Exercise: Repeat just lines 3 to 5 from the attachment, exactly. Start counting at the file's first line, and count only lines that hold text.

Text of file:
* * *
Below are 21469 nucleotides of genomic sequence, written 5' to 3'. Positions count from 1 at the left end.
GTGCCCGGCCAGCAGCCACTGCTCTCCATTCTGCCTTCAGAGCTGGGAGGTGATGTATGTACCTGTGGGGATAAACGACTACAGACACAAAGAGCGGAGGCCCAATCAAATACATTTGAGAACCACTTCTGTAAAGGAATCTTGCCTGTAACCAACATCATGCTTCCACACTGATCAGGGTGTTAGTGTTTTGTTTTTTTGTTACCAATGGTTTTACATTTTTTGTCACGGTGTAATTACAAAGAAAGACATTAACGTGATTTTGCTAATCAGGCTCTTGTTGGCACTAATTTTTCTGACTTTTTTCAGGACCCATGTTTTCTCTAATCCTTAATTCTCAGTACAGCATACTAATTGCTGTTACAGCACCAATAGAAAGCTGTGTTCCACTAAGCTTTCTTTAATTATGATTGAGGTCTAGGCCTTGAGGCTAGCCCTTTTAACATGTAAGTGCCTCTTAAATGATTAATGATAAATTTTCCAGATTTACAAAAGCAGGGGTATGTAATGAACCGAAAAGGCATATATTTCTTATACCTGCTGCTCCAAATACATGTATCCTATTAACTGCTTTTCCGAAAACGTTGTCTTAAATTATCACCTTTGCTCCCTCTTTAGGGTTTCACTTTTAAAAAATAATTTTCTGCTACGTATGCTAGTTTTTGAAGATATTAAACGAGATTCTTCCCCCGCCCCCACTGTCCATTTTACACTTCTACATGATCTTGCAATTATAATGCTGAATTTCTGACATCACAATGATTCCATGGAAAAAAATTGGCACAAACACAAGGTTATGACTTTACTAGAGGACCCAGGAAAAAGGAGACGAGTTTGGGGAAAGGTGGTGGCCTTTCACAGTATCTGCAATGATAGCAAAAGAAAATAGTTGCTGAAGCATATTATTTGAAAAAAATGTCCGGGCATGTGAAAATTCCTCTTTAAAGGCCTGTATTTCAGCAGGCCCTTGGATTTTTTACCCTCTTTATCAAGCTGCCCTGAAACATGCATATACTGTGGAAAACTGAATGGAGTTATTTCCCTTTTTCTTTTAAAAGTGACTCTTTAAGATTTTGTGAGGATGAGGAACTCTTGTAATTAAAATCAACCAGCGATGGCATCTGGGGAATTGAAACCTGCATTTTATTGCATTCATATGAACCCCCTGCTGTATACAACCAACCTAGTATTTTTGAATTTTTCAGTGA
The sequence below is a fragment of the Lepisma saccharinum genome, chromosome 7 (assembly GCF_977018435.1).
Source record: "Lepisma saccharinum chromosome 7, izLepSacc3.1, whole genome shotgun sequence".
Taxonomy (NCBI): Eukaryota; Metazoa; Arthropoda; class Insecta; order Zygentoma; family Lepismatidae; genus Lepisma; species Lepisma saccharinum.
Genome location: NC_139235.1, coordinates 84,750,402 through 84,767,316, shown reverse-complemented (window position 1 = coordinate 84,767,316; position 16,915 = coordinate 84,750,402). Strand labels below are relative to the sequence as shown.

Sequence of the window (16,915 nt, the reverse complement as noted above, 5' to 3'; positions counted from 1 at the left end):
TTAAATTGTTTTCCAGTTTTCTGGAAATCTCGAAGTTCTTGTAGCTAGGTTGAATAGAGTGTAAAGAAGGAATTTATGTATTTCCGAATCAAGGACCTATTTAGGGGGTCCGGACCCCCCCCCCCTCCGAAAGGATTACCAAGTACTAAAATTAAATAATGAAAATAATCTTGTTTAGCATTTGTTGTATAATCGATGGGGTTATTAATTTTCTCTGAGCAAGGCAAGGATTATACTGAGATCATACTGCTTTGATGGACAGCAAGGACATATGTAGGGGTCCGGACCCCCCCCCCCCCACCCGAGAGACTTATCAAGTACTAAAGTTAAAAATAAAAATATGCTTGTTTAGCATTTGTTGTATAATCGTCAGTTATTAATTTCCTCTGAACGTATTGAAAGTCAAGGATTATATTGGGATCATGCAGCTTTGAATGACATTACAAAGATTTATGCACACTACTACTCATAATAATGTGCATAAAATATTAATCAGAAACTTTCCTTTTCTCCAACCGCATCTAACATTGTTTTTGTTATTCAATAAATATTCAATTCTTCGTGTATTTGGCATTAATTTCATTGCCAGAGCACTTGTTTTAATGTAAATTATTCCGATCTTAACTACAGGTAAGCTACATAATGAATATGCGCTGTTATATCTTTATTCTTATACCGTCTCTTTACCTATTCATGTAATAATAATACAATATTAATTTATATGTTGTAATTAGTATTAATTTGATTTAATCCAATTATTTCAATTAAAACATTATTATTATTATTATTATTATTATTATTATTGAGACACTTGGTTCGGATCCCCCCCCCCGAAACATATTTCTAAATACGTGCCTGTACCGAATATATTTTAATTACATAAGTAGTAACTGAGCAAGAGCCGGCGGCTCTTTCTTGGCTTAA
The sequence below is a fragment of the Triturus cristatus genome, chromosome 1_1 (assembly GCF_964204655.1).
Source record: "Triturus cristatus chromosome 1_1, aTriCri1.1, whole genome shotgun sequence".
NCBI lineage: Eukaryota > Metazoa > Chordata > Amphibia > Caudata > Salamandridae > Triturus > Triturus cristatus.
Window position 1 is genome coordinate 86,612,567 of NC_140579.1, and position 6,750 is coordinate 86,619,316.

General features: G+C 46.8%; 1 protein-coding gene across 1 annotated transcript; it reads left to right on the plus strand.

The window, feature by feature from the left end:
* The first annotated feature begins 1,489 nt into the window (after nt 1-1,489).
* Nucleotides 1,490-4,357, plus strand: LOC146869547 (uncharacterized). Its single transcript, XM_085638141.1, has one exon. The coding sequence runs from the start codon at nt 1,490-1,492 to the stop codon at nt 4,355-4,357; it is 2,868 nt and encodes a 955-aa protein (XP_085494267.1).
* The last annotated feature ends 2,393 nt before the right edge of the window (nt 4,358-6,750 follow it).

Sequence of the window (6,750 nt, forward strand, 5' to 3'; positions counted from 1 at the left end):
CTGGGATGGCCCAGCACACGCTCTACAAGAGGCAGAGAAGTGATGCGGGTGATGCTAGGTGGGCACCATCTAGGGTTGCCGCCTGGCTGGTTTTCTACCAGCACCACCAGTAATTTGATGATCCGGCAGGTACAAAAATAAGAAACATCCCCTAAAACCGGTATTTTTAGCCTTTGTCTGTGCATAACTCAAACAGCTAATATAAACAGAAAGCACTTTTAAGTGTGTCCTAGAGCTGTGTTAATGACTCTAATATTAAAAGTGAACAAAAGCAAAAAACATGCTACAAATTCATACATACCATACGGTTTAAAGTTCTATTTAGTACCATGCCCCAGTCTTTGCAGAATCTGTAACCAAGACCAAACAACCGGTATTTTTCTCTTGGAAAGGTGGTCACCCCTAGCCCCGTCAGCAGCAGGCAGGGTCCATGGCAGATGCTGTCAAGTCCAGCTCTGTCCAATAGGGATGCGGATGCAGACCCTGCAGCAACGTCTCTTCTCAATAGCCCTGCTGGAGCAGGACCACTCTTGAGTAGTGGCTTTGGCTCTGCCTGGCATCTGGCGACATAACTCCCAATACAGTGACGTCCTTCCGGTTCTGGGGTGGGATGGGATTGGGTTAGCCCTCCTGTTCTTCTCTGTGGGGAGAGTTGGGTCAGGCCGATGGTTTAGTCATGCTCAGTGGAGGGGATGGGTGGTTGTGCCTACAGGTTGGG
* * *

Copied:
The sequence below is a fragment of the Lepisma saccharinum genome, chromosome 7 (assembly GCF_977018435.1).
Source record: "Lepisma saccharinum chromosome 7, izLepSacc3.1, whole genome shotgun sequence".
Taxonomy (NCBI): Eukaryota; Metazoa; Arthropoda; class Insecta; order Zygentoma; family Lepismatidae; genus Lepisma; species Lepisma saccharinum.